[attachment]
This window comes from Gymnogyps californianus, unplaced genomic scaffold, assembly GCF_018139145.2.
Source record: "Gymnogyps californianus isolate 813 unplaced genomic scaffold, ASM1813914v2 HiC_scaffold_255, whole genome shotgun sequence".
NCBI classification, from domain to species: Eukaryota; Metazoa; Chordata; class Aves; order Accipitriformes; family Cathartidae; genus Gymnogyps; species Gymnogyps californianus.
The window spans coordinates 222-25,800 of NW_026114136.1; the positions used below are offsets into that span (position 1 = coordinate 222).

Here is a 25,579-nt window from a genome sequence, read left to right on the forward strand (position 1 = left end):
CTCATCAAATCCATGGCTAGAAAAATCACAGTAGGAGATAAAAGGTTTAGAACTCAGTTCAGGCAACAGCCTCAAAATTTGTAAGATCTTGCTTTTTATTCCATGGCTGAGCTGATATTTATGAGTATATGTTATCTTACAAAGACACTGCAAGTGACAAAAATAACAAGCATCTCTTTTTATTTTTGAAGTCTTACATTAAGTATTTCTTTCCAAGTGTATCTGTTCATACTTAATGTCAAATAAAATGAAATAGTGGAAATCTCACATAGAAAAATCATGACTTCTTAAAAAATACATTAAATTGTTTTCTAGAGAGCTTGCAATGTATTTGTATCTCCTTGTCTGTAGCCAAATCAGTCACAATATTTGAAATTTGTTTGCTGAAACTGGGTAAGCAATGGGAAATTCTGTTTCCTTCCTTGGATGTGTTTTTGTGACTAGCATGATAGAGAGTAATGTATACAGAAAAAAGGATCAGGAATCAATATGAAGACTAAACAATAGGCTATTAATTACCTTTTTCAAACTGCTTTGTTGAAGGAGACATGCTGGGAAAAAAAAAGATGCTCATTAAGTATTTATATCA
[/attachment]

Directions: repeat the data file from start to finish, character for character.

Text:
This window comes from Gymnogyps californianus, unplaced genomic scaffold, assembly GCF_018139145.2.
Source record: "Gymnogyps californianus isolate 813 unplaced genomic scaffold, ASM1813914v2 HiC_scaffold_255, whole genome shotgun sequence".
NCBI classification, from domain to species: Eukaryota; Metazoa; Chordata; class Aves; order Accipitriformes; family Cathartidae; genus Gymnogyps; species Gymnogyps californianus.
The window spans coordinates 222-25,800 of NW_026114136.1; the positions used below are offsets into that span (position 1 = coordinate 222).

Here is a 25,579-nt window from a genome sequence, read left to right on the forward strand (position 1 = left end):
CTCATCAAATCCATGGCTAGAAAAATCACAGTAGGAGATAAAAGGTTTAGAACTCAGTTCAGGCAACAGCCTCAAAATTTGTAAGATCTTGCTTTTTATTCCATGGCTGAGCTGATATTTATGAGTATATGTTATCTTACAAAGACACTGCAAGTGACAAAAATAACAAGCATCTCTTTTTATTTTTGAAGTCTTACATTAAGTATTTCTTTCCAAGTGTATCTGTTCATACTTAATGTCAAATAAAATGAAATAGTGGAAATCTCACATAGAAAAATCATGACTTCTTAAAAAATACATTAAATTGTTTTCTAGAGAGCTTGCAATGTATTTGTATCTCCTTGTCTGTAGCCAAATCAGTCACAATATTTGAAATTTGTTTGCTGAAACTGGGTAAGCAATGGGAAATTCTGTTTCCTTCCTTGGATGTGTTTTTGTGACTAGCATGATAGAGAGTAATGTATACAGAAAAAAGGATCAGGAATCAATATGAAGACTAAACAATAGGCTATTAATTACCTTTTTCAAACTGCTTTGTTGAAGGAGACATGCTGGGAAAAAAAAAGATGCTCATTAAGTATTTATATCA